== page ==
- Movement or subsidence in one part of the building that weakens the whole building structure
- A double brick chimney or heavy parapet that could fall onto a footpath.
If a building or any of its component parts are determined to be dangerous by a Chartered Professional Engineer then immediate closure, or partial closure, may be required until the danger is removed, in accordance with the Council’s Dangerous Buildings Policy. In effect the dangerous building identification, when applied in conjunction with any immediate enforcement action, takes precedence over the longer time frames that are permitted to address earthquake prone issues.
Approach by Canterbury Earthquake Recovery Authority (CERA) to Identifying Earthquake Prone and Dangerous Buildings
CERA intends to write to the owners of all commercial buildings in Greater Christchurch including the Waimakariri District to request a Detailed Engineering Evaluation (DEE) for each building. This assessment would provide further certainty to the public and the Council about the structural integrity of commercial buildings. CERA is able to close or restrict access to any building until the DEE is provided, and if it considers any building to be dangerous it may also order demolition or partial demolition (in accordance with the CER Act, sections 4, 38 and 40). More information about the CERA assessment requirements is available on the CERA website.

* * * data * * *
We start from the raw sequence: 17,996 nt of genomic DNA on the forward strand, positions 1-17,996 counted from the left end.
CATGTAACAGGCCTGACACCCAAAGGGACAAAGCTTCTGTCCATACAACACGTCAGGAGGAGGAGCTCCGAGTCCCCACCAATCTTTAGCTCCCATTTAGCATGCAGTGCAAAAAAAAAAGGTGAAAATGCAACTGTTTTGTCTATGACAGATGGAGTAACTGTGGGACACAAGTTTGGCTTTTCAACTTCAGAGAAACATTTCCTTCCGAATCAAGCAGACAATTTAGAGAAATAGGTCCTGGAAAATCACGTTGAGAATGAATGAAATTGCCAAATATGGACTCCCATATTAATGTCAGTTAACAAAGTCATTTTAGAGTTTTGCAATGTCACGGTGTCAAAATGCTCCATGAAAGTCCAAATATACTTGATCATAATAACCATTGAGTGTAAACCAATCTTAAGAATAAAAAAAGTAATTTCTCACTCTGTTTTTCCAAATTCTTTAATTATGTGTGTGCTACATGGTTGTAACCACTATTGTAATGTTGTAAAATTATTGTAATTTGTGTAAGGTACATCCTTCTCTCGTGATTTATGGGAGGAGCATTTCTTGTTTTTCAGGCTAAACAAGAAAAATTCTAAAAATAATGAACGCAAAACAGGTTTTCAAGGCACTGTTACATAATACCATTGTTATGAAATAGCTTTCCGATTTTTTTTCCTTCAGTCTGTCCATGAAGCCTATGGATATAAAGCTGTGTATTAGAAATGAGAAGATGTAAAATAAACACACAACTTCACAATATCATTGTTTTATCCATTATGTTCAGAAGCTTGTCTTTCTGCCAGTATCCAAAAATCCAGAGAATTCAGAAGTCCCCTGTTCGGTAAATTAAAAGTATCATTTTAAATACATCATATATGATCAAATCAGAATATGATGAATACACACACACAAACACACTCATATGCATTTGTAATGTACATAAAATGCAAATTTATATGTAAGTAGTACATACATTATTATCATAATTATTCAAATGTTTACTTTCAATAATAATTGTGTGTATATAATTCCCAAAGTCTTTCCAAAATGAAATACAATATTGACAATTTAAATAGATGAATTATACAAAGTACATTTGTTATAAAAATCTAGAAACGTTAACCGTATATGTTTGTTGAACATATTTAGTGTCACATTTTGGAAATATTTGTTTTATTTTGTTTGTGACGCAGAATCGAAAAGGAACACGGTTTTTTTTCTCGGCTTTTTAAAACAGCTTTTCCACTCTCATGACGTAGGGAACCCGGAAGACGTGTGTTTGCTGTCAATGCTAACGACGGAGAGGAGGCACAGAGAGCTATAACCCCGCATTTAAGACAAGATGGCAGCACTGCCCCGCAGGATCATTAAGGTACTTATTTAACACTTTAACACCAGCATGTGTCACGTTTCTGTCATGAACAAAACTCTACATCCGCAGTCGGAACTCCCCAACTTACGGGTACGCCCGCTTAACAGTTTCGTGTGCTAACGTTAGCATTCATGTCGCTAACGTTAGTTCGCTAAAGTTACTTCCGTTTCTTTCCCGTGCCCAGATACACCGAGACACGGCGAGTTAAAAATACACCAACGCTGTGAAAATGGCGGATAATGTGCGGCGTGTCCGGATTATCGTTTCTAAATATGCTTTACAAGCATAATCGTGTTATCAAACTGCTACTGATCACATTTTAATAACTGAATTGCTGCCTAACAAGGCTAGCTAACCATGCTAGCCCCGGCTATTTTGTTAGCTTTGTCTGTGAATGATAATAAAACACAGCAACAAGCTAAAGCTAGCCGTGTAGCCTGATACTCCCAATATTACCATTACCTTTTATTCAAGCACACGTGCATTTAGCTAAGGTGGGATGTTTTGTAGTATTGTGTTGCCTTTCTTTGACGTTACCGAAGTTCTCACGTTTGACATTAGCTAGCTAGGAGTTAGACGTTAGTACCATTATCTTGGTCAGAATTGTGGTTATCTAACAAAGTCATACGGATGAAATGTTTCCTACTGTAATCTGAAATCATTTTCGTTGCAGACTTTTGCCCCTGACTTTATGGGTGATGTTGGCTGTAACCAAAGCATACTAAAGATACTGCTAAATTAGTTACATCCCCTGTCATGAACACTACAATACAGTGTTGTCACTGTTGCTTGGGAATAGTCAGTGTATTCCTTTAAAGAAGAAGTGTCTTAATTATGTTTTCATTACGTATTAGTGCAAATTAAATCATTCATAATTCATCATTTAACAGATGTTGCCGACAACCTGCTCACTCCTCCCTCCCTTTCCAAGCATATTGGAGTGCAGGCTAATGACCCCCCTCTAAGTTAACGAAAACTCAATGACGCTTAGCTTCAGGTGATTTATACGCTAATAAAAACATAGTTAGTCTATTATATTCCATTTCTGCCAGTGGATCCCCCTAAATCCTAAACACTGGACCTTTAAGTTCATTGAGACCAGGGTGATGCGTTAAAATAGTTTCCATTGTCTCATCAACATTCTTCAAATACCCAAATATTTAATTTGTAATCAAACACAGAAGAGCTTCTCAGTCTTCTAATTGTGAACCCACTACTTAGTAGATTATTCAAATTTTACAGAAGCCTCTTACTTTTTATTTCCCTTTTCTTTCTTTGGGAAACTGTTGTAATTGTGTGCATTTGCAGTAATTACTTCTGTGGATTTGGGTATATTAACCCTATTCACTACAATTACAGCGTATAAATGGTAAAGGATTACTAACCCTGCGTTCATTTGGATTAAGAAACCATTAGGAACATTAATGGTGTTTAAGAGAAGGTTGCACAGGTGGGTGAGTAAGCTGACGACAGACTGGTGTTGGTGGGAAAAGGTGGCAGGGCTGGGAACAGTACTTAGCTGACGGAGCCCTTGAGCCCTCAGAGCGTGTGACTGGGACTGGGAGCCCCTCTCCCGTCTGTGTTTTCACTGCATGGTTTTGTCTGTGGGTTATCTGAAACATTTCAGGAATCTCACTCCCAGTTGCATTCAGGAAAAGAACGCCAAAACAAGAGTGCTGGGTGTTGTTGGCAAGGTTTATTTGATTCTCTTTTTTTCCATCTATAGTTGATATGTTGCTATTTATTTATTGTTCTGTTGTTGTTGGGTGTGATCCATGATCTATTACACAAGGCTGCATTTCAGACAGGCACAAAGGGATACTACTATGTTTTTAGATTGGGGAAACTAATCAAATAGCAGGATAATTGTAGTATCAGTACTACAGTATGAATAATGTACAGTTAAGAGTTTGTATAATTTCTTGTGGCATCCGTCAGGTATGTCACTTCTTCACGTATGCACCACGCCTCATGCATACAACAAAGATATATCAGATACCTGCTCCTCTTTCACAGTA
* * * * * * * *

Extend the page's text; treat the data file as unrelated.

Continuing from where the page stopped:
Council staff are now working with CERA officers to ensure that the CERA approach to commercial building owners is complementary and aligned with the approach the Council has taken. It should ensure there is less duplication and that the public is best protected by prioritised assessments of the most at risk buildings. We will also look to work with building owners and businesses to minimise the impact on their business activities.
Please contact Greig Wilson on (03) 311 8900 if you have queries or concerns about any of the above requirements.